What is Heritage and Conservation Joinery?
Wood is a naturally beautiful and adds character and warmth. Wood is also durable, and a good quality wood product should, with a little care and maintenance, last a lifetime. Woodworking techniques have been used for thousands of years across the world, and there are plenty of examples of historically important original and refurbished joinery that can be found in Britain. Many historic houses still have their original wood windows and floors and there are surviving wooden doors, stairs and pieces of architectural joinery which have been manufactured hundreds of years ago.
The words Heritage and Conservation are associated widely with historical elements over a wide range of sectors, products and materials.
The phrase Heritage Joinery refers to joinery that is used in Listed Buildings. Listed buildings are recorded on the National Heritage List and are classified into grades to identify their historic or architectural importance.
The phrase Conservation Joinery refers to joinery that is found in Conservation Areas. Conservation Areas are those that are designated (usually by the Local Authority) to protect whole areas that have special historical or architectural interest and includes the buildings within this area. There are over 10,000 Conservation Areas in the UK.
As one of the key aspects affecting the street scene and character of an area or building, joinery is often noted as an element worth protecting. According to English Heritage, the main threat to conservation areas is ‘unsympathetic replacement windows and doors – usually PVC-U’. In a survey published in December 2013, the Royal Institution of Chartered Surveyors (RICS) lists the top 10 crimes against period homes. Number 1 on the list is ‘Replacing original good quality sash windows with inappropriate modern aluminium or PVC-U casements and stripping out original period doors.’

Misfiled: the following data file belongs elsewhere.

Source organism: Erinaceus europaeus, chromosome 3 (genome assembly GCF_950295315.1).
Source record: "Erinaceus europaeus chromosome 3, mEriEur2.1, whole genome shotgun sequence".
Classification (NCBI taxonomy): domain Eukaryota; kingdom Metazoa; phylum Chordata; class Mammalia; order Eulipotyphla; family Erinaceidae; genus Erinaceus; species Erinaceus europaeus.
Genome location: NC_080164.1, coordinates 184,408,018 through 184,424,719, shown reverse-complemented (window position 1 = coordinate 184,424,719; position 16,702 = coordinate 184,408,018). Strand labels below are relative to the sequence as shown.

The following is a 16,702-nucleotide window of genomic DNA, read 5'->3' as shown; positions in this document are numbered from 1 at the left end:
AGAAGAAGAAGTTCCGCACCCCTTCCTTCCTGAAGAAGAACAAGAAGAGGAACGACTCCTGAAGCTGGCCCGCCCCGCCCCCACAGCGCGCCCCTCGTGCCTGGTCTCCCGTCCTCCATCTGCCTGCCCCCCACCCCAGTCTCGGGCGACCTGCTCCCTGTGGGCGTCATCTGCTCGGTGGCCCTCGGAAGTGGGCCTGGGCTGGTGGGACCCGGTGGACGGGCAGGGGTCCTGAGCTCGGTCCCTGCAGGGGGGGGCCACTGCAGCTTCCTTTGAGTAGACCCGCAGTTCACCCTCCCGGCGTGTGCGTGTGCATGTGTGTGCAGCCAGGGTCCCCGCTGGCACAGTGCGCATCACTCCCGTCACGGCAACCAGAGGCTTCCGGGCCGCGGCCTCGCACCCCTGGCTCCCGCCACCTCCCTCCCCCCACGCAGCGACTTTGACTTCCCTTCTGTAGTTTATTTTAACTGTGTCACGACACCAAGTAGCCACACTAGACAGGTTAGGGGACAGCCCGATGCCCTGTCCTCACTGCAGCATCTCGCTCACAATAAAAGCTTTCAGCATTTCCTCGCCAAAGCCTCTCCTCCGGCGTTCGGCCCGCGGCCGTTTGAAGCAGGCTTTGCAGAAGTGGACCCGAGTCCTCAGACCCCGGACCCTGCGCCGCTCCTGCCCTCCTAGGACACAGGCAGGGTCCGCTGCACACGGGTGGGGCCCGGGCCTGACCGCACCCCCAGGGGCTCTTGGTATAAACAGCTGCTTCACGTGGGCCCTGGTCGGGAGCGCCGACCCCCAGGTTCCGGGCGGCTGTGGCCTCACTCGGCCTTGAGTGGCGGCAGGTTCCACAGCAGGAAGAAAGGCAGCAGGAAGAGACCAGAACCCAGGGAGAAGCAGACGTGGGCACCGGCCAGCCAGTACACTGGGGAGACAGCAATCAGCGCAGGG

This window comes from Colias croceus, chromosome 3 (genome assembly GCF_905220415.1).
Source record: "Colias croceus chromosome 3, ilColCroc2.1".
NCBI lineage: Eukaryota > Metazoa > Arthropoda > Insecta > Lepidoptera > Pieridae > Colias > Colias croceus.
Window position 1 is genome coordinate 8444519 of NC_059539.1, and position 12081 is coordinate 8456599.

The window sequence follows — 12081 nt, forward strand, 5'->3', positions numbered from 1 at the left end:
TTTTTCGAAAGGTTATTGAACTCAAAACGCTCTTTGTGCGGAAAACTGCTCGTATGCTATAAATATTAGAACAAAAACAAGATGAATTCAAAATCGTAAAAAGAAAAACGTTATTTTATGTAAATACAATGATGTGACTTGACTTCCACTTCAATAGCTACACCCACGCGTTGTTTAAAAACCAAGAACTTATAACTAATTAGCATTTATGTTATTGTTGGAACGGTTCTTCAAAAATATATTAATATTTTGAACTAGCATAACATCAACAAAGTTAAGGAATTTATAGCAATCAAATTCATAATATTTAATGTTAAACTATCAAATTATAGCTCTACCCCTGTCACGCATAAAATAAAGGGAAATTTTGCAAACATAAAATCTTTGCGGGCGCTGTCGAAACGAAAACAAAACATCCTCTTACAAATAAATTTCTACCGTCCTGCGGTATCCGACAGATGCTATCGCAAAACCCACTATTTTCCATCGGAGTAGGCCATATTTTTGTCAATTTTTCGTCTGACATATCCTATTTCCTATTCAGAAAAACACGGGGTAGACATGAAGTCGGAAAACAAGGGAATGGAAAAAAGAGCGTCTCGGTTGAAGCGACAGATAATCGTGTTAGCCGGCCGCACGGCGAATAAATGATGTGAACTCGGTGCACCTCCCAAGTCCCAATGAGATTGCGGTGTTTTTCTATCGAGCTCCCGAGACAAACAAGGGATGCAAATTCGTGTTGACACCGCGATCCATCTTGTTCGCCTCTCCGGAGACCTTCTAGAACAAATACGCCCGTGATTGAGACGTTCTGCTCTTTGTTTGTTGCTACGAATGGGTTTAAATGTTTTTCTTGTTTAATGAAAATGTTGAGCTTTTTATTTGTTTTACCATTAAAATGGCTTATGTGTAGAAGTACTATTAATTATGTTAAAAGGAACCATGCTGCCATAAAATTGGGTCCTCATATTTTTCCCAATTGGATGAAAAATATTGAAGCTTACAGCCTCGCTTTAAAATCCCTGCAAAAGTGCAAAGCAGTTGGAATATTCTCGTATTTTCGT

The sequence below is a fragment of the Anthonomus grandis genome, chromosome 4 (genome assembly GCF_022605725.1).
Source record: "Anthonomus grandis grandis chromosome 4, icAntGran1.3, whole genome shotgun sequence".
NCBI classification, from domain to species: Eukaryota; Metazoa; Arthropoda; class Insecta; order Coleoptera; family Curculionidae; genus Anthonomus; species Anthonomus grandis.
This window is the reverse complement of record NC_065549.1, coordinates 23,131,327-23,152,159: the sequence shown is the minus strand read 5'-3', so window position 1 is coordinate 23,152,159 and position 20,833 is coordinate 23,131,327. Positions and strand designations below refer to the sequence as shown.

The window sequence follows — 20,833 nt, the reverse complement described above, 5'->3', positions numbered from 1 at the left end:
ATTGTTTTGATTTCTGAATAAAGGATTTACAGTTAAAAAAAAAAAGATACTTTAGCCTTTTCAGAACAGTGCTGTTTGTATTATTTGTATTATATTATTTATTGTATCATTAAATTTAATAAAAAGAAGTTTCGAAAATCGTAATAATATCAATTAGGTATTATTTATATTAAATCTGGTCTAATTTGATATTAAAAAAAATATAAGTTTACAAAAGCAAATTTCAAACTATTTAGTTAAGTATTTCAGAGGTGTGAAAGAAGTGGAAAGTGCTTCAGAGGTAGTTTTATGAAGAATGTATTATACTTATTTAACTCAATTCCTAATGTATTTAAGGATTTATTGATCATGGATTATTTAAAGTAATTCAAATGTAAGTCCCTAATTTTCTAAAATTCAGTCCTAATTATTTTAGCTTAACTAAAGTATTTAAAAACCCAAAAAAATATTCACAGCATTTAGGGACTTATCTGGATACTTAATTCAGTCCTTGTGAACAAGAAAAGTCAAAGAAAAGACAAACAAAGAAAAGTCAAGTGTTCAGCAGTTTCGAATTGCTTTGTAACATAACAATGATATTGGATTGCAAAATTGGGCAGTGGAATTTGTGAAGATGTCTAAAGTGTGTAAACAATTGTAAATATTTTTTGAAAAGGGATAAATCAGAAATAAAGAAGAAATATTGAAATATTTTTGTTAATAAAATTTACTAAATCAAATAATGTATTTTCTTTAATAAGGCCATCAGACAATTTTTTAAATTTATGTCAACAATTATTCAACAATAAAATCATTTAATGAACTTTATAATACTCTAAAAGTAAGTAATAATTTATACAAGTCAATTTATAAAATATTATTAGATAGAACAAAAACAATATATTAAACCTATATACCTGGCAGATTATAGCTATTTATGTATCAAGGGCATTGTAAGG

For some BWF members, the timber external joinery used in listed and historical buildings and in conservation areas accounts for the majority share of their work. As such, we are increasingly aware of the differences experienced on a regional basis relating to the guidance and regulations available and can provide a wide variety of advice to BWF member joinery companies.
BWF Heritage and Conservation Joinery Group Fact Sheets
The BWF’s Heritage and Conservation Joinery Group Fact Sheets provide guidance to BWF members on a number of considerations including obtaining suitable listed building consent, glass and glazing options, and the durability, sustainability and coatings to issues to address when repairing or upgrading heritage joinery. You can find the Fact Sheets here: www.bwf.org.uk/publications/heritage
BWF Heritage and Conservation Joinery Group
Focusing on the associated subjects for this area, the aim of the BWF Heritage and Conservation group is for BWF members to come together and share experience, knowledge and best practice. Ultimately we want to develop a range of resources that would aid both members and their customers when undertaking upgrade or replacement of joinery in this sector.
Further investigation also prompted us to research surrounding issues including training and specialist skills, regulations and guidance, the role of the joiner and other stakeholders in the process. Attendees have an opportunity to discuss relevant technical topics such as the use of narrow cavity insulated glazing units, a product that is closely associated and used in listed or conservation area buildings.
Members can contact the BWF Technical Team (0844 209 2610, firstname.lastname@example.org) to discuss any specific technical queries relating to this sector or confirm details of the next Heritage and Conservation Group Meeting.